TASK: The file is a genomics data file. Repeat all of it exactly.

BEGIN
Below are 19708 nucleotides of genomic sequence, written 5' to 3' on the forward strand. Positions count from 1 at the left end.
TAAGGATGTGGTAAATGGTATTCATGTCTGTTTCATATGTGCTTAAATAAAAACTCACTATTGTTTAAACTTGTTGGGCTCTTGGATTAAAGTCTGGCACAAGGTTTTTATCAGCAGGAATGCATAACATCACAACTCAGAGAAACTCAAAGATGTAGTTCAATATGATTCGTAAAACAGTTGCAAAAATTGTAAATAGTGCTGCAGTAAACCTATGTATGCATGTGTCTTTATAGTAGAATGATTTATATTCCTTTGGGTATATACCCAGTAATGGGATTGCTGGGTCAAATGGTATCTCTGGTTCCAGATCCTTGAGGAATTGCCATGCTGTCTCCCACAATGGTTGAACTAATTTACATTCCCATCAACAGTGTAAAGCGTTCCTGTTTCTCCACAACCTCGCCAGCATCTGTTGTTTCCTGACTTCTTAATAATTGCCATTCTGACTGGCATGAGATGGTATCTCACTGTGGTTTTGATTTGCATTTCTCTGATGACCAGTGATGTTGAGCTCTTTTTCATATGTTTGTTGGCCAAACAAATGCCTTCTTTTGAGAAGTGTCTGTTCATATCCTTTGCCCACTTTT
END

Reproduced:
Below are 19708 nucleotides of genomic sequence, written 5' to 3' on the forward strand. Positions count from 1 at the left end.
TAAGGATGTGGTAAATGGTATTCATGTCTGTTTCATATGTGCTTAAATAAAAACTCACTATTGTTTAAACTTGTTGGGCTCTTGGATTAAAGTCTGGCACAAGGTTTTTATCAGCAGGAATGCATAACATCACAACTCAGAGAAACTCAAAGATGTAGTTCAATATGATTCGTAAAACAGTTGCAAAAATTGTAAATAGTGCTGCAGTAAACCTATGTATGCATGTGTCTTTATAGTAGAATGATTTATATTCCTTTGGGTATATACCCAGTAATGGGATTGCTGGGTCAAATGGTATCTCTGGTTCCAGATCCTTGAGGAATTGCCATGCTGTCTCCCACAATGGTTGAACTAATTTACATTCCCATCAACAGTGTAAAGCGTTCCTGTTTCTCCACAACCTCGCCAGCATCTGTTGTTTCCTGACTTCTTAATAATTGCCATTCTGACTGGCATGAGATGGTATCTCACTGTGGTTTTGATTTGCATTTCTCTGATGACCAGTGATGTTGAGCTCTTTTTCATATGTTTGTTGGCCAAACAAATGCCTTCTTTTGAGAAGTGTCTGTTCATATCCTTTGCCCACTTTT